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Vitalik Buterin Proposes Ways to Mitigate ETH Censorship

Summary:
Long before the Ethereum network’s transition to Proof-of-Stake (PoS), censorship concerns have been a bone of contention. To mitigate these risks, Vitalik Buterin has proposed “partial block auctions.” In the latest blog post, the Ethereum co-founder suggested that builders should have a more limited amount of power to prevent ETH censorship post Merge. Instead of letting them have full rein to construct the entire block if they win an auction, builders would have a more limited amount of power. Ways of Limiting Block Production Power According to Buterin, builders will retain enough power to be able to capture almost all maximal extractable value (MEV), as well as other benefits of proposer/builder separation (PBS). But, the co-founder underscored that it should be

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Long before the Ethereum network’s transition to Proof-of-Stake (PoS), censorship concerns have been a bone of contention. To mitigate these risks, Vitalik Buterin has proposed “partial block auctions.”

In the latest blog post, the Ethereum co-founder suggested that builders should have a more limited amount of power to prevent ETH censorship post Merge. Instead of letting them have full rein to construct the entire block if they win an auction, builders would have a more limited amount of power.

Ways of Limiting Block Production Power

According to Buterin, builders will retain enough power to be able to capture almost all maximal extractable value (MEV), as well as other benefits of proposer/builder separation (PBS). But, the co-founder underscored that it should be weakened to “limit opportunities for abuse.”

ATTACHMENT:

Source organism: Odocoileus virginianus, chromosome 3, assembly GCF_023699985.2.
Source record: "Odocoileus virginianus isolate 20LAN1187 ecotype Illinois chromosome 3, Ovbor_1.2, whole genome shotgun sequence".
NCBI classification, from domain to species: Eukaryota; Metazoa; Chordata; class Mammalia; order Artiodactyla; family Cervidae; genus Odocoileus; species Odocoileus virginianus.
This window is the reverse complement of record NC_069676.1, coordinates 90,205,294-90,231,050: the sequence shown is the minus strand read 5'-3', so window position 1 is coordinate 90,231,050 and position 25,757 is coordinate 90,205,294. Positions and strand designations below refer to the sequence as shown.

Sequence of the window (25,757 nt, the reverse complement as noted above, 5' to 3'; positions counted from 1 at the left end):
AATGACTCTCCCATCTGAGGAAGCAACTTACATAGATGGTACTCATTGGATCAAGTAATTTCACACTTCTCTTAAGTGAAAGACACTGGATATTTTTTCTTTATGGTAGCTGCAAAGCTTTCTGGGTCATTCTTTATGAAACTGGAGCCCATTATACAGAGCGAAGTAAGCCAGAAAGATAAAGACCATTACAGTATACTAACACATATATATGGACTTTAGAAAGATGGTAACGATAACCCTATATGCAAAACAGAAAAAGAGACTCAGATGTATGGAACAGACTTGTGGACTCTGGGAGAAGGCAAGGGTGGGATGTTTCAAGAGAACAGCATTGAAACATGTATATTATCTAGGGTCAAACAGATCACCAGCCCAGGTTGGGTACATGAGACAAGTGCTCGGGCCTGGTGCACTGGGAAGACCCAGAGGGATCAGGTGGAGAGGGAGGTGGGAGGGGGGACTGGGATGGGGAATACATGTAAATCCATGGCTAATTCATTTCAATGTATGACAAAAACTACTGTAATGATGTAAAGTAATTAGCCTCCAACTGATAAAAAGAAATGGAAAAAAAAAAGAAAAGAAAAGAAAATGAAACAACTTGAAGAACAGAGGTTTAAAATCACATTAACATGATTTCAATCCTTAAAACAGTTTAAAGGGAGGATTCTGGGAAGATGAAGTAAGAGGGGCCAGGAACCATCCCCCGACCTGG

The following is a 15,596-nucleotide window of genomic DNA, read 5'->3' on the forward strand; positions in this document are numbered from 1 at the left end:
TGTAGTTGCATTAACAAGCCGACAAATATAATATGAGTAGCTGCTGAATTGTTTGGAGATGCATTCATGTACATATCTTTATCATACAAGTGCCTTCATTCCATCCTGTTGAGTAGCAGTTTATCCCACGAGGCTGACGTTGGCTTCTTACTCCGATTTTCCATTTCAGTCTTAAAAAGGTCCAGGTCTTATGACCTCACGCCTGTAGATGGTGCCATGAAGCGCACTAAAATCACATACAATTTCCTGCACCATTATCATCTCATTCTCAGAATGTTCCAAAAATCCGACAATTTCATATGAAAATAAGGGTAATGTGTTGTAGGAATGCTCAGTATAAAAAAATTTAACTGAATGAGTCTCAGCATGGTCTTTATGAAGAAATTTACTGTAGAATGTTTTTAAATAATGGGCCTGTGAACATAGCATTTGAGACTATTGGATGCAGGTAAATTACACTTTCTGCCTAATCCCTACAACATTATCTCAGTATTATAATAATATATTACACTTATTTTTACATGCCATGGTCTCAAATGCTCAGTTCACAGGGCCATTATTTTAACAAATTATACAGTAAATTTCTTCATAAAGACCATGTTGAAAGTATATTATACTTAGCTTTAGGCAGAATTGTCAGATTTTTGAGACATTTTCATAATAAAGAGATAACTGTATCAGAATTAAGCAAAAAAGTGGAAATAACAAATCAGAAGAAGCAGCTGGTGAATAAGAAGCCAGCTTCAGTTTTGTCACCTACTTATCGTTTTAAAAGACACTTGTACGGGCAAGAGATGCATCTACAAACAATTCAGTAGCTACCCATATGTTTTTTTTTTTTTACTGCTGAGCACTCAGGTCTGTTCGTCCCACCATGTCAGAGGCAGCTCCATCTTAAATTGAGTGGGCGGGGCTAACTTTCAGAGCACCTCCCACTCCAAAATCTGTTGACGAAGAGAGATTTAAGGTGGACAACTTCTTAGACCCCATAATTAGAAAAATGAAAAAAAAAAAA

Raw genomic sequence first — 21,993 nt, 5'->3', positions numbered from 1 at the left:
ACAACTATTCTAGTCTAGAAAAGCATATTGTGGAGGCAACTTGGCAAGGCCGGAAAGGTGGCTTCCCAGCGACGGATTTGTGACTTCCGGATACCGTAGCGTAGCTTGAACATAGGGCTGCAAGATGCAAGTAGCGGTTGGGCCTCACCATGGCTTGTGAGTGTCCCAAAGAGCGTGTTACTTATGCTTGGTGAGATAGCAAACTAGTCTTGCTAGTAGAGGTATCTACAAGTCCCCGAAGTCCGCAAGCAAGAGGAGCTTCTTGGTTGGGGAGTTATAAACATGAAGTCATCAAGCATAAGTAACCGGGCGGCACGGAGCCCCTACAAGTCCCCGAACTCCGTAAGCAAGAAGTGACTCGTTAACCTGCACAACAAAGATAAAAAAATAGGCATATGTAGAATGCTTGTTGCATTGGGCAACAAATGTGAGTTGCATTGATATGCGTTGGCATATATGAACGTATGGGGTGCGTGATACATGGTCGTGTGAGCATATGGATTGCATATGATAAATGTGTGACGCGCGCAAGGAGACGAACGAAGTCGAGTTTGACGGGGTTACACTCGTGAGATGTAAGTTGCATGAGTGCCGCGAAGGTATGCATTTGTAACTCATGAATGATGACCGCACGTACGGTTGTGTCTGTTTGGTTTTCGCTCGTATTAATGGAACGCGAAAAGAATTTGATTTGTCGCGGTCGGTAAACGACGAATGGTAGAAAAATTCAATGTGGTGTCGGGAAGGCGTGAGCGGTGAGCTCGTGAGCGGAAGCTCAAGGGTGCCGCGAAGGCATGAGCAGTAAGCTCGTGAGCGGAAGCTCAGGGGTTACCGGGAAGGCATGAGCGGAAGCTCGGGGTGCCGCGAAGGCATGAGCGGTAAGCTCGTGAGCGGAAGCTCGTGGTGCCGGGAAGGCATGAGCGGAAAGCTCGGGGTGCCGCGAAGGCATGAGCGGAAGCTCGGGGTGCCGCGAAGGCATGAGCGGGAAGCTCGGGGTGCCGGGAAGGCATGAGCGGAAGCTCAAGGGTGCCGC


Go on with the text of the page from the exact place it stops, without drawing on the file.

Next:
As such, three potential ways of limiting block production power were presented, which entails: inclusion lists, proposer suffixes, and pre-commit proposer suffixes.

  • The Inclusion list paradigm is where the proposer provides an inclusion list essentially consisting of a list of transactions that they demand must be included in the block – unless the builder fills a block completely with other transactions. Despite the simplicity of the design, the builder can still engage in some abuse other drawbacks such as incentive compatibility issues and extra burdens on proposers also exist.
  • Proposer suffixes are an alternative construction to enable the proposer to create a suffix for the block. The proposer’s intentions will not be visible to the builder when they build a block, and the proposer would be able to add to the end any transactions that the builder missed. This mechanism also has similar weaknesses.
  • In Pre-commit proposer suffixes, the proposer pre-commits to a Merkle tree or KZG on the set of transactions they want to include in the block. The block is created by the builder while the proposer adds the suffix, thereby eliminating the latter’s MEV opportunities but fixing other drawbacks as well.

According to Buterin, both the proposer as well as the builder’s role should be ideally minimal. However, this leaves many other important tasks unallocated, meaning the introduction of a “third actor” in the block production pipeline is inevitable.

Centralization Concerns

Despite the debate surrounding centralization in the wider community, Ethereum’s core developers are not worried. In a pre-Merge developer call in August, the issue was scrutinized at length, and a majority reportedly agreed on the improvement of the current MEV designs to enhance PBS.

After the completion of the Merge, mining data highlighted Ethereum’s significant reliance on Flashbots, which happens to be a single server for building blocks. This was enough to spark centralization concerns over a single point of failure for the ecosystem. Data suggest that 83.5% of all relay blocks have been found to be built by Flashbots alone.

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